Many illnesses, diseases or infections other than the ones listed below can cause an abnormal FBC result. Abnormalities of the blood sample may include:
  • Red blood cells and haemoglobin – low levels (anaemia) may suggest not enough iron in the diet, blood loss or certain chronic diseases (such as kidney disease). High levels (polycythaemia) may suggest polycythaemia vera, kidney disease, chronic lung disease or physiological changes due to living in areas of high altitude.
  • Red blood cell to plasma ratio – a lower-than-normal ratio of red blood cells to the plasma suggests the person may have anaemia. The opposite finding suggests that the person may be dehydrated or has too many red cells (polycythaemia).
  • White blood cells – low levels (leucopaenia) may suggest the person has a viral infection, bone marrow disease or has been exposed to chemo or radiotherapy. High levels (leucocytosis) may suggest bacterial infection, an inflammatory disease or bone marrow disease.
  • Platelets – low levels (thrombocytopenia) may be the result of taking some drugs, viral infection, bone marrow disorders, or an autoimmune disorder. High levels (thrombocythaemia) may suggest the presence of a bone marrow or inflammatory disease.
Ask your doctor for further information about these tests.

Blood smear

A ‘blood smear’ means that a thin film of your blood sample is examined under a microscope.

A blood smear can reveal:
  • A range of diseases including red cell disorders (such as sickle cell anaemia)
  • The presence of blood-borne parasites such as malaria
  • A white cell disorder such as leukaemia.

FBC and accuracy

The FBC test is not foolproof and errors sometimes occur. If this happens, the doctor will want to repeat the test.

Errors may include:
  • Failure of the equipment – for example, the blood clots in the vial
  • Incorrect labelling of the sample
  • Contamination of the sample
  • Alcohol in the blood.

Where to get help

  • Your doctor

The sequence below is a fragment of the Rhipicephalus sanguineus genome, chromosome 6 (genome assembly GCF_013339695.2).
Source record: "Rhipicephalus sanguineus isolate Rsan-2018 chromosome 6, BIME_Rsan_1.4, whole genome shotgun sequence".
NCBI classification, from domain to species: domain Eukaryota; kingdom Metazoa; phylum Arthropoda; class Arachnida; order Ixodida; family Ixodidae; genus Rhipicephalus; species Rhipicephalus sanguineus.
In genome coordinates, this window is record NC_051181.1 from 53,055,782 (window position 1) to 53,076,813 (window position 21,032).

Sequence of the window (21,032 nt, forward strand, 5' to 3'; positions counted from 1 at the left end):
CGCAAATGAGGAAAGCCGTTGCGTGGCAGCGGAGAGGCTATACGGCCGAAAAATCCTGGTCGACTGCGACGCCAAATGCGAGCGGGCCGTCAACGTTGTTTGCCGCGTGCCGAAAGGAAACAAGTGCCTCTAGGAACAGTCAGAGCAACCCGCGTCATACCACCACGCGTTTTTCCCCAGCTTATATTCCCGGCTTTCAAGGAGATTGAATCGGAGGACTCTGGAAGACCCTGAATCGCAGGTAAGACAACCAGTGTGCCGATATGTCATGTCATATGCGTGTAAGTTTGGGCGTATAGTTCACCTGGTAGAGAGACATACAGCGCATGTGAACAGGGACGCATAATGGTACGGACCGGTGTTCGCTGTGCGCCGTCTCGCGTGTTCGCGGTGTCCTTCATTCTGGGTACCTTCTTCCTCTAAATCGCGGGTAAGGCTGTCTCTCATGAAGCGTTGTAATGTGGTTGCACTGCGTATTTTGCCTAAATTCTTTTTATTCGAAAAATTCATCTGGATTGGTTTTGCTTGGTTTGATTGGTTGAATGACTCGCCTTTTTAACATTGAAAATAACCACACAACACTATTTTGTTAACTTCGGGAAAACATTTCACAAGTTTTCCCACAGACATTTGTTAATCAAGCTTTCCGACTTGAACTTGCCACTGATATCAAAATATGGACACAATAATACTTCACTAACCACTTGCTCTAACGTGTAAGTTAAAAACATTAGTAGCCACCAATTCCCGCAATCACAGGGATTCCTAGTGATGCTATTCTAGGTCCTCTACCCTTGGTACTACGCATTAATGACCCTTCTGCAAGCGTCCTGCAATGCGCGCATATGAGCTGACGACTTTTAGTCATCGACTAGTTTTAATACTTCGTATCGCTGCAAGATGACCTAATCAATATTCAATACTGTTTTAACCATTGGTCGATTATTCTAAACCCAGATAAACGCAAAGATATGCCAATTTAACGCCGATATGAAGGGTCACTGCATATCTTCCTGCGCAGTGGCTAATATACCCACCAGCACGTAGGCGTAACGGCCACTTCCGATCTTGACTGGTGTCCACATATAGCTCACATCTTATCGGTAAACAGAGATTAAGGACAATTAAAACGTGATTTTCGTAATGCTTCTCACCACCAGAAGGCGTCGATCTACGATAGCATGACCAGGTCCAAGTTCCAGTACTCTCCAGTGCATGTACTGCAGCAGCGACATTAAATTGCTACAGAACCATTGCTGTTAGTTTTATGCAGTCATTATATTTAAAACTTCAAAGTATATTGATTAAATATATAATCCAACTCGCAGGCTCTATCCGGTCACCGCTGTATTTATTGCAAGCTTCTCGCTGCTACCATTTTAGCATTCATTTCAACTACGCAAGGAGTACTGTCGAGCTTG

• Australian Red Cross, National Donor Information Line Tel. 131 495

Things to remember

  • The full blood count (FBC) test looks for abnormalities in the blood, such as unusually high or low numbers of blood cells.
  • This common blood test can help to diagnose a wide range of illnesses, infections and diseases.
  • Your doctor may arrange further tests to help determine the cause of the abnormality.
References

More information

Blood and blood vessels

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This page has been produced in consultation with and approved by: Australian Centre for Blood Diseases

Last updated: March 2014

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Content on this website is provided for education and information purposes only. Information about a therapy, service, product or treatment does not imply endorsement and is not intended to replace advice from your doctor or other registered health professional. Content has been prepared for Victorian residents and wider Australian audiences, and was accurate at the time of publication. Readers should note that, over time, currency and completeness of the information may change. All users are urged to always seek advice from a registered health care professional for diagnosis and answers to their medical questions.